The use of data analytics technologies and a data-driven approach in decision-making is a boon in business and raises ethical issues related to privacy. For example, through people analytics, active monitoring systems collect information in organizations which helps to facilitate productivity, improve performance accuracy in measurements, and reduce operating costs. However, these actions conflict with employees’ rights, such as freedom from being listened to watched in the workplace and right to solitude, hence ending up as unpleasant, unethical, and affecting employees’ morale and health (Someh et al. 2019, p. 723). Recent research reveals that the modern data sources in Human Resource Management (HRM) such as email data, behavioral and performance monitoring, video surveillance, messages, and social media profiles are problematic.  The data collection from employees and customers is a great idea as it helps in predictive analytics and business decision-making. Still, the problem comes from the exposure of personal information. The data is transferred between systems and stored in data pools for analysis; information breaches by hackers could cause great privacy risks to an unknown number of people and their private lives (Cimato & Damiani 2018, p. 115).

Transparency

According to Turilli and Floridi (2009, p. 110), “transparency refers to the possibility of accessing information, intentions or behaviors that have been intentionally revealed through a process of disclosure.” The authors also argue that transparency can be seen as a pro-ethical condition that impairs or enables other ethical principles and practices. Ethical issues arise from both intended and unintended use of the information contained in the data analytic tools of organizations (Turilli & Floridi 2009, p. 107). According to employees’ perspectives, it’s hard to tell whether organizations use the collected information and data for promoting personal interests or organizations’ goals and objectives. The data analytics provide data for the organizations and used for research, handled by several administrators, and other reasons that violate the transparency rules of employees’ data and information in the organization.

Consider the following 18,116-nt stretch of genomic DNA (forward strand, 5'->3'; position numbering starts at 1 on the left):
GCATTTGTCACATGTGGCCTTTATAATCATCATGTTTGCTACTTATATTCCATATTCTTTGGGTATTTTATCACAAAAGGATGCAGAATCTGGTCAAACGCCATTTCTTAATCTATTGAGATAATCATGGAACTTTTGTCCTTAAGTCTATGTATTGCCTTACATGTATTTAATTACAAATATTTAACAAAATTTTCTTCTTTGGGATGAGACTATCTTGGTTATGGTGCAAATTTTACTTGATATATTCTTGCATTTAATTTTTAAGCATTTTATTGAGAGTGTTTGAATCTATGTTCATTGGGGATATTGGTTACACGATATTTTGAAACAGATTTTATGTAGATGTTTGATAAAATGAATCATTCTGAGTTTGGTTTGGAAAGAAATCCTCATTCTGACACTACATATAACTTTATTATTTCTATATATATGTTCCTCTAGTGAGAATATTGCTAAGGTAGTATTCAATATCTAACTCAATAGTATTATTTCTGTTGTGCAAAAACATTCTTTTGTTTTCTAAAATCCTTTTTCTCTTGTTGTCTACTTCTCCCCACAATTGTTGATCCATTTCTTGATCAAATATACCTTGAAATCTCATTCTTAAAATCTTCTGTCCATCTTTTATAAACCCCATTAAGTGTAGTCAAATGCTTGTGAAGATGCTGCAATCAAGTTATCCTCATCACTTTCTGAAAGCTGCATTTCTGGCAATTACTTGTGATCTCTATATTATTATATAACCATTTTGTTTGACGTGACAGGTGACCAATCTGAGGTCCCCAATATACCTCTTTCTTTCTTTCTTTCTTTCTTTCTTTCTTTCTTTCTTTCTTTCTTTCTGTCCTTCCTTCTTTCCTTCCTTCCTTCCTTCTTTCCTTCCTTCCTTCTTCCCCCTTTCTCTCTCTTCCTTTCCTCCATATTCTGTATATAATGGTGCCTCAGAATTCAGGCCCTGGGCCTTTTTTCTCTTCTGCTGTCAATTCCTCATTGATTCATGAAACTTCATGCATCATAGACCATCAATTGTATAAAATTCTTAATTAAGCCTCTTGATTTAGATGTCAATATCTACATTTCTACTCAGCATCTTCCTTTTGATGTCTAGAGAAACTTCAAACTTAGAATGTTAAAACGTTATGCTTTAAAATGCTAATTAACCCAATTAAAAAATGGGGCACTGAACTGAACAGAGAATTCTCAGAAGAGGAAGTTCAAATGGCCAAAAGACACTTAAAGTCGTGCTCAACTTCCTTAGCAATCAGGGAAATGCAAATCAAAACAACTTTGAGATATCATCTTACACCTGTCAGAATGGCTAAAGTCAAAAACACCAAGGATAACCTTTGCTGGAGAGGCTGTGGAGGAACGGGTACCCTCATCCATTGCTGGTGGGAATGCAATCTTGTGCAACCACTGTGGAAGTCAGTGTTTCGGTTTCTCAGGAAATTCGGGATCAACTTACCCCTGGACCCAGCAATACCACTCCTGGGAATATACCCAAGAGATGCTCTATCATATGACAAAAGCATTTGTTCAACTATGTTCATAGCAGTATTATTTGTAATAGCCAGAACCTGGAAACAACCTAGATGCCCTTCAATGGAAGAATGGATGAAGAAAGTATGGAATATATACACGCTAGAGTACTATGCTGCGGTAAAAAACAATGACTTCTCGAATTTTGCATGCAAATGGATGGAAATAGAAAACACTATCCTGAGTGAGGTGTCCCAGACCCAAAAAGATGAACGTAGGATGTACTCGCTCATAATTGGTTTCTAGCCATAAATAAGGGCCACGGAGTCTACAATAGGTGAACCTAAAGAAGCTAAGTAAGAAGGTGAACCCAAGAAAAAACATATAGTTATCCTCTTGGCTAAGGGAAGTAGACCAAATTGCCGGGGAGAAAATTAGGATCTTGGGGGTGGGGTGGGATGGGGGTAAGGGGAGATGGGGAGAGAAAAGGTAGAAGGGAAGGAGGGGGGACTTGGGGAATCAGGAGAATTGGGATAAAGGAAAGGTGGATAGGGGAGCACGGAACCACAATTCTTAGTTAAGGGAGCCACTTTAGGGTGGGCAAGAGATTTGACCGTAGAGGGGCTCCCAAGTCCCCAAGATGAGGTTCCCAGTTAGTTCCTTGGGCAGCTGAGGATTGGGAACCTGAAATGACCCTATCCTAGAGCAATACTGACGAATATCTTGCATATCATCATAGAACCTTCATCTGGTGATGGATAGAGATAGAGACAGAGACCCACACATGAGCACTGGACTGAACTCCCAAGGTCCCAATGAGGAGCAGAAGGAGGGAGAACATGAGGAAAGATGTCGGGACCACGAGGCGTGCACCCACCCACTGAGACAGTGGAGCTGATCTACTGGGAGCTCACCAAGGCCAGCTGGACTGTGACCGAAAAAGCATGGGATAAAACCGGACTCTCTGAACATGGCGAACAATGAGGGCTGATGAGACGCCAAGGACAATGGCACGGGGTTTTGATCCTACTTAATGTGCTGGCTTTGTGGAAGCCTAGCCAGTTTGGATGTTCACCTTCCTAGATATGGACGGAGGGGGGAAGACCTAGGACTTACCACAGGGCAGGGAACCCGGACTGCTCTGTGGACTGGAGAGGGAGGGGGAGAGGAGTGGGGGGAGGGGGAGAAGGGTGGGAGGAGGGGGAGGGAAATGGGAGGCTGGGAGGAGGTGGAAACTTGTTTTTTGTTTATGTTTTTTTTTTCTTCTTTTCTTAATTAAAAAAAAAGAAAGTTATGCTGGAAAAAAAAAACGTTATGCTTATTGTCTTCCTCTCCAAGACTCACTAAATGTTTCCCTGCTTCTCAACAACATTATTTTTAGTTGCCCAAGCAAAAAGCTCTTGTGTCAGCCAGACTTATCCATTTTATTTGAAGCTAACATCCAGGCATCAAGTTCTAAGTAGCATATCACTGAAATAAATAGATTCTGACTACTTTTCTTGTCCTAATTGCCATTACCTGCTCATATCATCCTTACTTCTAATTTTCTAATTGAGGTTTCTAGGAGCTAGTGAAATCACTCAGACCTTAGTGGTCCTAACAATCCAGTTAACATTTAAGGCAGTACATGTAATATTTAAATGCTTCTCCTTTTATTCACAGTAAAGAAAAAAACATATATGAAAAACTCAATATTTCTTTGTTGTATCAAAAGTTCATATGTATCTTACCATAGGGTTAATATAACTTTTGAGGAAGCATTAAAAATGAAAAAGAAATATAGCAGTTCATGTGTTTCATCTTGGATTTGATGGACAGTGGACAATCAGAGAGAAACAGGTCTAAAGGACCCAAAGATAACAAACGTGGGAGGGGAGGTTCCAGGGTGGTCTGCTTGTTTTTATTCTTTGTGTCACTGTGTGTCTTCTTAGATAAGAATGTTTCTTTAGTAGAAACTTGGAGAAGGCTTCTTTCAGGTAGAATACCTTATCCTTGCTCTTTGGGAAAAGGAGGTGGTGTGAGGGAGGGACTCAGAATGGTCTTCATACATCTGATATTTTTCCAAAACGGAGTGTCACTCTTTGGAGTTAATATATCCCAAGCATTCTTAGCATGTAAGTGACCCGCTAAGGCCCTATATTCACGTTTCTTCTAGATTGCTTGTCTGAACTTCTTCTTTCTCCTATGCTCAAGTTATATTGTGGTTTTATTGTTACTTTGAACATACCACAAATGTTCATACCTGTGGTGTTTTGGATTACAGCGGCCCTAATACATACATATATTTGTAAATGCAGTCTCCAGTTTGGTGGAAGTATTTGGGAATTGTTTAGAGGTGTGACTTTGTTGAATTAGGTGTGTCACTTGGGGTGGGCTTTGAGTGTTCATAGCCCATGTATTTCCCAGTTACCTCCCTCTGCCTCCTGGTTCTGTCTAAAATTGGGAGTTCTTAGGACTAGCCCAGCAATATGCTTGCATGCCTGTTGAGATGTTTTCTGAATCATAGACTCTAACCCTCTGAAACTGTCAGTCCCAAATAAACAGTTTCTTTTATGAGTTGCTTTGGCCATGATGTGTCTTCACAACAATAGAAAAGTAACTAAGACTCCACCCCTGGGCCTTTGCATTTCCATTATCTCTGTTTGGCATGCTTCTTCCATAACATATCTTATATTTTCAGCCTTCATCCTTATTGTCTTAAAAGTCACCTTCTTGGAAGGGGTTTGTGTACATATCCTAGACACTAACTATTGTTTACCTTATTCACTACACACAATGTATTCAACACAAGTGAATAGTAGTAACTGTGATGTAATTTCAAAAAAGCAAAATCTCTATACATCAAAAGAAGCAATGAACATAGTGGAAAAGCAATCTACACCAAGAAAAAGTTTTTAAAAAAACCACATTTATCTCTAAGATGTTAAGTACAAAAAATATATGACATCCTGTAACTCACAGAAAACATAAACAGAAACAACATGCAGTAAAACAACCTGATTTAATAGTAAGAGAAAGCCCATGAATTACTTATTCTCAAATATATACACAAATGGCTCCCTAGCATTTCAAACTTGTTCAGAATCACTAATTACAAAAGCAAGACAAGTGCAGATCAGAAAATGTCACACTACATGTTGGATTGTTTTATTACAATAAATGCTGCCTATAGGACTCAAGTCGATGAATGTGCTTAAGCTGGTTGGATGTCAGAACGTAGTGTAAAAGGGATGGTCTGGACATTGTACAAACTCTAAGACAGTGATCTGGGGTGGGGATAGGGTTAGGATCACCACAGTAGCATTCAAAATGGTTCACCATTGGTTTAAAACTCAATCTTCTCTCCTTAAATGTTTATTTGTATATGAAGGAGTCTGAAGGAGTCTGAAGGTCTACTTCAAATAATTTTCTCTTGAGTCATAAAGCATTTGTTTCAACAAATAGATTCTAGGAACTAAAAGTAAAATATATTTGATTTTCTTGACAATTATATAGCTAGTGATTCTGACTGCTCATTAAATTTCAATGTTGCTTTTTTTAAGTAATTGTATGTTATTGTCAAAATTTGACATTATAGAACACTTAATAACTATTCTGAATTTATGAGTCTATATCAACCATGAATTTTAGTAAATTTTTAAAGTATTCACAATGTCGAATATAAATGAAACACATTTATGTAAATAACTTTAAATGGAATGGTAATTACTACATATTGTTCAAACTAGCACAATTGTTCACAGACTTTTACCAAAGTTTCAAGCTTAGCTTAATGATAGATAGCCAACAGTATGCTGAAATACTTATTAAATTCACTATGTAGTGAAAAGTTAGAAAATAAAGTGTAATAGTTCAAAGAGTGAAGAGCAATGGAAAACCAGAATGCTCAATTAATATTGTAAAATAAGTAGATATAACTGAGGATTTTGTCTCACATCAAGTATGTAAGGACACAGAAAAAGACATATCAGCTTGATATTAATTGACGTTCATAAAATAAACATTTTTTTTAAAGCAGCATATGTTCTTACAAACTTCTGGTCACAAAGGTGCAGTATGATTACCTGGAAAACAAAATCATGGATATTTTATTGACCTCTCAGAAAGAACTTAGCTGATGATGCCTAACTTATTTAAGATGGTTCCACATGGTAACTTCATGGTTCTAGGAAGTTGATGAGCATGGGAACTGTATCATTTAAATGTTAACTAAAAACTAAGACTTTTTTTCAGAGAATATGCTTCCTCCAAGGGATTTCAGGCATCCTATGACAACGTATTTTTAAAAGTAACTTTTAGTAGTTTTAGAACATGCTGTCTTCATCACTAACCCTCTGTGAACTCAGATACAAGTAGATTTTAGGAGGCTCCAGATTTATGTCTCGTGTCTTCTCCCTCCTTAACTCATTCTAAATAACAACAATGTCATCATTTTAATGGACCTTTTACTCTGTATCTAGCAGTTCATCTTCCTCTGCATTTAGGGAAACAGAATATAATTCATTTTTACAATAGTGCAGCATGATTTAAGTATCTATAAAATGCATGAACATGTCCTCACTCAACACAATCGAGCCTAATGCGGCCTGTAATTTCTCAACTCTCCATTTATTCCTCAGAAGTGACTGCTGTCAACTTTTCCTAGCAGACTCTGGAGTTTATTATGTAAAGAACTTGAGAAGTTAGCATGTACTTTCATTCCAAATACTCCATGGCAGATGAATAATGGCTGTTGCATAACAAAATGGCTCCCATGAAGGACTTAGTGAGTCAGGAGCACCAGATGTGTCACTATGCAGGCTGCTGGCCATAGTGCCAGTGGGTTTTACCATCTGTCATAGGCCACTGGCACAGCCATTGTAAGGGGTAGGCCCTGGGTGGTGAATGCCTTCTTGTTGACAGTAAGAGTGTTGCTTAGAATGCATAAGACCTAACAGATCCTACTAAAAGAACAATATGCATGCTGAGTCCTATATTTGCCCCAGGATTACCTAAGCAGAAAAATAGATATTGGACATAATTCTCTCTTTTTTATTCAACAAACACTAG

Bias and Discrimination

Quoting from the Oxford English Dictionary defines discrimination as “treating a person or particular group of people differently, especially in a worse way from how you treat other people, because of their skin color, sex, sexuality, etc.” Discrimination and bias are totally against the law, and the chance that data-driven analytics and technologies could arise to discrimination is a question and debate of concern. Some of the challenges raised from big data analytics in discrimination and bias include; intended and unintended data bias, advertisements and offers, the digital divide, and more. Misinterpretations, shortcomings, or errors in data analytics cause unintended bias in predictions or released statements in decision making (Slade & Prinsloo 2013, p. 1518). Besides, data bias can start from biases in data collection processes such as biased designs or surveys, biases in collecting data sources, or insufficient data collection. The digital divide observed in data analytics, and data-driven technology is a significant issue of discrimination. The working environment consists of people of different ages, incomes, gender, race, educational level, etc. People in the workplace have different knowledge in terms of technology, and such technologies are complicated. For instance, people with less knowledge in technology and computers would question personalized email messages from an organization and personal or confidential information besides the fact that it’s essential in promoting the organizational goals.